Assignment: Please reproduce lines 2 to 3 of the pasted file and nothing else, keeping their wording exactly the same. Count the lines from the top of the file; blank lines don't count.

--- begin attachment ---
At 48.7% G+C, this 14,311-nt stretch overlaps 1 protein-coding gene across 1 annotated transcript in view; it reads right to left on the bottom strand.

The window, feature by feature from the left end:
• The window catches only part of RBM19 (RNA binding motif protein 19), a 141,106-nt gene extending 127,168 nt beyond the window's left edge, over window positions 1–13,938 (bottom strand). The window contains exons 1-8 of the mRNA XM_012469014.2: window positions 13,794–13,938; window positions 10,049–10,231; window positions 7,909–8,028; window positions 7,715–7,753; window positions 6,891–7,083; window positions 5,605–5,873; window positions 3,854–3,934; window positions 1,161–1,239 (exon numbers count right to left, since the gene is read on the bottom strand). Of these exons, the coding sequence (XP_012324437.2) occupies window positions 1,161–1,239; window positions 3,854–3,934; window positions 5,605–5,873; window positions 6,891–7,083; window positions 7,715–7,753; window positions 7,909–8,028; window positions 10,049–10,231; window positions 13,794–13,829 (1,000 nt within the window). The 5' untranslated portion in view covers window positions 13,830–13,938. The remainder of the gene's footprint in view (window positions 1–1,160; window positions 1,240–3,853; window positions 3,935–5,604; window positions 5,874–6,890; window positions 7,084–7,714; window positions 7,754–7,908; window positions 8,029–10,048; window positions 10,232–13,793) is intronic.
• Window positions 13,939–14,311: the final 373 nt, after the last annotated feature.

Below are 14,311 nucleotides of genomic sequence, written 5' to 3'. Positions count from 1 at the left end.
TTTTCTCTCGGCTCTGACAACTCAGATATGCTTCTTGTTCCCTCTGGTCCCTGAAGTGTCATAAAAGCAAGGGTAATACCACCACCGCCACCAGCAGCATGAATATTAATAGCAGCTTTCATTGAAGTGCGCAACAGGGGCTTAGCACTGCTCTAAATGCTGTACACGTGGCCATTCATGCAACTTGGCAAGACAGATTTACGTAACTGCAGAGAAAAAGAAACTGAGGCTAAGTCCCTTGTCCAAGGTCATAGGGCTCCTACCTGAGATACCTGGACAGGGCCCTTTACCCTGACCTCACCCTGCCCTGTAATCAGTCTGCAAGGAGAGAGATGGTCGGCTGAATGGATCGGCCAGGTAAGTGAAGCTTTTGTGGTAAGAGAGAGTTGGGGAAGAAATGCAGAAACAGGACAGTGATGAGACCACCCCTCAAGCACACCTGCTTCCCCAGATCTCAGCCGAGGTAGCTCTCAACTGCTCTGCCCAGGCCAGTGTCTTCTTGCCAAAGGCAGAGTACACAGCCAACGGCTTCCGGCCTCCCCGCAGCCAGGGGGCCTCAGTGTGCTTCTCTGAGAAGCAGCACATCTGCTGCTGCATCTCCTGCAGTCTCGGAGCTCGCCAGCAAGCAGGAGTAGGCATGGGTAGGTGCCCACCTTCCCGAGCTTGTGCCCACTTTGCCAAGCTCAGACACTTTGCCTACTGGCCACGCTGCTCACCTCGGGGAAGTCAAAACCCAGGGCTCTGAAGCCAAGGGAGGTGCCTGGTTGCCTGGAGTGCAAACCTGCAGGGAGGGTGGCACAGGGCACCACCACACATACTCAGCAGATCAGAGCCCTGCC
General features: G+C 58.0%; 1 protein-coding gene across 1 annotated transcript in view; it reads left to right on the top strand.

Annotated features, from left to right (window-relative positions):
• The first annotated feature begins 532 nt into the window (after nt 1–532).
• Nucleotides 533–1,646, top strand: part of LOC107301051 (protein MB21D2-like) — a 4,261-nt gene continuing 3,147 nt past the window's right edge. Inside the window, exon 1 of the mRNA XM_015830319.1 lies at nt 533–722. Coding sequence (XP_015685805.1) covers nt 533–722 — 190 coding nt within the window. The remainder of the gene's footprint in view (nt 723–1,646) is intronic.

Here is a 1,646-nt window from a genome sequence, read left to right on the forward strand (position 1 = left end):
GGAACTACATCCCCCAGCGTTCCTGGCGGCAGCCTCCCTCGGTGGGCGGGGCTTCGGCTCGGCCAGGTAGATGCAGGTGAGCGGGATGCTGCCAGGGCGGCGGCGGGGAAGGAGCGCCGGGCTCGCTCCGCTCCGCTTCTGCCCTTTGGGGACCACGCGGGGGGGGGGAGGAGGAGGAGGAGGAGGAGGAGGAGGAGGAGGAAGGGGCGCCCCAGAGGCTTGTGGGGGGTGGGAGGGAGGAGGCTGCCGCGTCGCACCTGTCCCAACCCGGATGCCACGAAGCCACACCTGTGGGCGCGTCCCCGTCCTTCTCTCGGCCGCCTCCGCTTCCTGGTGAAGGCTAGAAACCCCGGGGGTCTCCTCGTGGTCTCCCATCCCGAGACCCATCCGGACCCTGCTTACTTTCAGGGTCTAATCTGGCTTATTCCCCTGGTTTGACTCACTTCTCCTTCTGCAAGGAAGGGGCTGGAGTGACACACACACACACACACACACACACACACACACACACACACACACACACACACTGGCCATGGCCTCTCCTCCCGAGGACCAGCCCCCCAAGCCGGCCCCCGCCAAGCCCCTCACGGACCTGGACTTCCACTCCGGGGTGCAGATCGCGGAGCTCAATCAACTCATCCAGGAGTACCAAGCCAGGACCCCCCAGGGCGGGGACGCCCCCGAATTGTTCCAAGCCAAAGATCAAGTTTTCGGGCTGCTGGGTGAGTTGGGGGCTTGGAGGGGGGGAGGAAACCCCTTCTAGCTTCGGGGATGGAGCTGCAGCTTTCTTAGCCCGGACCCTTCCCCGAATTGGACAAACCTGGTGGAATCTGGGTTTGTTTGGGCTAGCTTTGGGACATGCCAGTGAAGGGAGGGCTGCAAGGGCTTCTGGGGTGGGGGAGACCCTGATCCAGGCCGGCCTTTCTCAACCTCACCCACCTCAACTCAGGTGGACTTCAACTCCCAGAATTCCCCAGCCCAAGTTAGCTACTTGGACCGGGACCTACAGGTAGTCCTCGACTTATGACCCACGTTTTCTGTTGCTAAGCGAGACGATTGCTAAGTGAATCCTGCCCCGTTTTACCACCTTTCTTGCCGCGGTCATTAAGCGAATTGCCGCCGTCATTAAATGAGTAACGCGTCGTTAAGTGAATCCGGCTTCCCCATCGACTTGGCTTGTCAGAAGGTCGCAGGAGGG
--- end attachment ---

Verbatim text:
The window, feature by feature from the left end:
• The window catches only part of RBM19 (RNA binding motif protein 19), a 141,106-nt gene extending 127,168 nt beyond the window's left edge, over window positions 1–13,938 (bottom strand). The window contains exons 1-8 of the mRNA XM_012469014.2: window positions 13,794–13,938; window positions 10,049–10,231; window positions 7,909–8,028; window positions 7,715–7,753; window positions 6,891–7,083; window positions 5,605–5,873; window positions 3,854–3,934; window positions 1,161–1,239 (exon numbers count right to left, since the gene is read on the bottom strand). Of these exons, the coding sequence (XP_012324437.2) occupies window positions 1,161–1,239; window positions 3,854–3,934; window positions 5,605–5,873; window positions 6,891–7,083; window positions 7,715–7,753; window positions 7,909–8,028; window positions 10,049–10,231; window positions 13,794–13,829 (1,000 nt within the window). The 5' untranslated portion in view covers window positions 13,830–13,938. The remainder of the gene's footprint in view (window positions 1–1,160; window positions 1,240–3,853; window positions 3,935–5,604; window positions 5,874–6,890; window positions 7,084–7,714; window positions 7,754–7,908; window positions 8,029–10,048; window positions 10,232–13,793) is intronic.